Fu** 2020! What a shitty year! But it’s over and we hope you and your family are safe and healthy. Stay “negative”! :)
This has been a tough year for everyone. No matter where you were born, which social status or other conditions you live with, the pandemic has affected all of us. Science has been challenged like never before and the society and the way we humans relate to each other have profoundly changed in an unforeseen way.
For the global Galaxy community, the tragic loss of James Taylor in April increased that grief. His values are now represented by the JXTX Foundation for Open Science. Please consider contributing to the JXTX Foundation.
Despite all the bad news, we want to end it with a positive note by walking through some of the good news and progresses made this year.
DataPLANT, a new NFDI project, started in October.
The Gallantries project also started by the end of 2020 in collaboration with other four European universities, involving members of Software Carpentry and the Galaxy Project.
EOSC-Life awarded two training projects to the European Galaxy team, one for the Climate Science community and another one for the mentoring program Open Life Science that will start in February 2021.
Three CRC projects were funded, respectively extended. The Medical Epigenetics (CRC 992), the Heterocellular Nature of Cardiac Lesions: Identities, Interactions, Implications (CRC 1425) and the SFB/Transregio 167 (NeuroMac).
After an evaluation of the European Galaxy Server users’ needs, the storage was extended by 750 TB in 2020 and more resources will come in 2021 - stay tuned!
COVID-19 hit us at the beginning of the year and the global Galaxy community responded with a joined effort since February with different scientific advances, highlighting the need for open collaborative infrastructure to tackle public health emergencies. In the field of drug discovery, a virtual screening against SARS-CoV-2 main protease with around 40,000 compounds tested was designed in collaboration with the Diamond Light Source in the UK. Different data and analysis were made accessible, like the first publicly-available DRS data of SARS-CoV-2 in infected human lung epithelial cells in Europe. By the end of the year, a tool for simplified submission of SARS-CoV-2 data to open databases was developed.
All the efforts by
usegalaxy.★ in Genomics, Proteomics, Evolution, and Cheminformatics are gathered in https://covid19.galaxyproject.org.
Besides the COVID-19 data, 118 plant reference genomes were added to Galaxy and the human multi-omics data from UK Personal Genome Project was made accessible, opening the door to analysing patient data for researchers and training opportunities. For the imaging community, access to public and private imaging data was made accessible through UseGalaxy.eu.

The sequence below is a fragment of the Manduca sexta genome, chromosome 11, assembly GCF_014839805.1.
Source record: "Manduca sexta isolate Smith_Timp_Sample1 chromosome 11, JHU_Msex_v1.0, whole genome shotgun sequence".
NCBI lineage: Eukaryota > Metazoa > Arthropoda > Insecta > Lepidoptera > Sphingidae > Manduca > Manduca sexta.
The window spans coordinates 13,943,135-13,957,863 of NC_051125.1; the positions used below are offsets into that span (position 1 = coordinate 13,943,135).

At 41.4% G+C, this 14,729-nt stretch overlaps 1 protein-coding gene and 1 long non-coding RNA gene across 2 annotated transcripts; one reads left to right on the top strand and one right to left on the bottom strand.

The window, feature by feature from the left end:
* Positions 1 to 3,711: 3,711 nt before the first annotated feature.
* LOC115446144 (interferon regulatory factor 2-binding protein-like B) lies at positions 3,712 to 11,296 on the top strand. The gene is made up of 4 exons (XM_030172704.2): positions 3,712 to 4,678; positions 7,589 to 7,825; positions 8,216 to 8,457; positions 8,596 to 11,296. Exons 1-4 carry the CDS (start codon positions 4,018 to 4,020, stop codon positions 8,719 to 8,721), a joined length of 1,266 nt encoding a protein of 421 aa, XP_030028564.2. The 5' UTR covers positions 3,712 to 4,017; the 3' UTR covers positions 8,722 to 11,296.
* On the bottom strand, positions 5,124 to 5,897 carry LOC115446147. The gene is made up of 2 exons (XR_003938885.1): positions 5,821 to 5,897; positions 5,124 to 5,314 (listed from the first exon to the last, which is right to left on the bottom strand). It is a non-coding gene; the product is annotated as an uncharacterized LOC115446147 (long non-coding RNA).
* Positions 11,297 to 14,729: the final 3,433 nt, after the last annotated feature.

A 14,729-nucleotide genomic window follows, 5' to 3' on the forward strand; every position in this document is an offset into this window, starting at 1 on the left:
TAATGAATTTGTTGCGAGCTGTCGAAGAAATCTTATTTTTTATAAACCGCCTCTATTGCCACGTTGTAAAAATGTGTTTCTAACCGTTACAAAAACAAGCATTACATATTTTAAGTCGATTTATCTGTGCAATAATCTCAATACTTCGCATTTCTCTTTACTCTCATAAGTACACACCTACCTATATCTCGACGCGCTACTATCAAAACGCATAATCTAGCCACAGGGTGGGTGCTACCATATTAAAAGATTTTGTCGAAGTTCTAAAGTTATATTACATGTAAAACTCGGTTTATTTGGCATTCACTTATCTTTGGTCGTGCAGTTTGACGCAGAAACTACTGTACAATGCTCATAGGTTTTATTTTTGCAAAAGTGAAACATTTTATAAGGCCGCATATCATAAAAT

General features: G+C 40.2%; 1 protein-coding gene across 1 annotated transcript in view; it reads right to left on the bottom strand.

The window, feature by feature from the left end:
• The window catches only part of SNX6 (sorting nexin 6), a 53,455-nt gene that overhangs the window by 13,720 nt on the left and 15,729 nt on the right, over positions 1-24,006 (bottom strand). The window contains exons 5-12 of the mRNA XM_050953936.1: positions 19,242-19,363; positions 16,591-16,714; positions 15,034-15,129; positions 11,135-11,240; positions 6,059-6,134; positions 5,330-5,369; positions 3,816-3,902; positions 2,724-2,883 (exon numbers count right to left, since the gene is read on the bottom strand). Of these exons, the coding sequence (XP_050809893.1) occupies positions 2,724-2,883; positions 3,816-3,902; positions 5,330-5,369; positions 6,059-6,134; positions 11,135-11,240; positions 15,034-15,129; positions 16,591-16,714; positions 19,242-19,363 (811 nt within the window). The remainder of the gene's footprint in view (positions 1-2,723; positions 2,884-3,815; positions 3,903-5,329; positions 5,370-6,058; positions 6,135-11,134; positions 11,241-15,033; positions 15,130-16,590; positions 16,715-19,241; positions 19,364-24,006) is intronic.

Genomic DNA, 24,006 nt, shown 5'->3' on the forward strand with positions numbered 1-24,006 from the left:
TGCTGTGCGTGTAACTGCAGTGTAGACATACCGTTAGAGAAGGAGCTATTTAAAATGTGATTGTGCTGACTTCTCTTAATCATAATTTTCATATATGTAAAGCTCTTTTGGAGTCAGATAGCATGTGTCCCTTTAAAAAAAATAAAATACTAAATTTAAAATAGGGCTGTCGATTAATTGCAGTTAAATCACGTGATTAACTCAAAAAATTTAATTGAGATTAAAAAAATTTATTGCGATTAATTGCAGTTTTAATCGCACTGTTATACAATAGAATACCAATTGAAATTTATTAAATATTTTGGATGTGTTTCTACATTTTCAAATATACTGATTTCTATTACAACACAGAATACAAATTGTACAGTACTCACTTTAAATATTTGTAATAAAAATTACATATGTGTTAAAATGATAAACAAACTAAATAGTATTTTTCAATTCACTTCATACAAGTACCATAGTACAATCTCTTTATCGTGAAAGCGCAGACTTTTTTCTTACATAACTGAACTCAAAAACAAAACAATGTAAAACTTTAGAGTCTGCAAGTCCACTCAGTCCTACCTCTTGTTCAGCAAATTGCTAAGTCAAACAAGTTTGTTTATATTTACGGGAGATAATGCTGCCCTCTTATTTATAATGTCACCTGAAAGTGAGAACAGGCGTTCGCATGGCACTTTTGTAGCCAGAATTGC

The training paradigm has changed this year too, with the replacement of the in-person teaching by remote training. We described our experience and published two new preprints: A Constructivist-based Proposal for Bioinformatics Teaching Practices During Lock-down and Fostering Accessible Online Education Using Galaxy as an e-learning Platform.
Training Infrastructure as a Service has increased this year too, with more than 5,000 students trained since mid-2018 and more than 170 events organised. We received feedback from some training organisers: Denny Popp on Metagenomics, Beata Scholtz on RNA-seq data analysis, Helena Rasche described the experience with the Galaxy Admin Training, Marcel Schulz taught RNA-seq and different kinds of epigenomics data, including ChIP-seq and ATAC-seq data, Rodrigo Ortega Polo gave an introductory workshop to bacterial whole-genome sequence analysis, Leighton Pritchard gave a workshop on genome sequencing, assembly, and comparative genomics and by the end of the year, Matthias Fahrner and Melanie Föll participated in the ELIXIR Belgium workshop teaching data-dependent acquisition (DDA) and data-independent acquisition method (DIA).
A crowdsourcing citizen science project has been running since the beginning of the year to help ecologists with the classification of bees.
The streetscience community has organised periodic calls all over the year. In February, the BeerDEcoded project was introduced to scientists at the beginning of a Galaxy workshop. Later in the year, the community brewed 8.5 liters of beer!
In 2020, the global Galaxy project reached a total of 10,000 publications. Only during the year 2020, 48 publications cited the European Galaxy Server. Thank you for helping us to keep this service for free by citing it!
More information about these and other updates can be found in the activity report of the last 5 years.
The European Galaxy Server reached 20,000 registered users a few months ago, more than 24,000 now at the end of the year! Thanks to all our users - we hope Galaxy was useful for your research!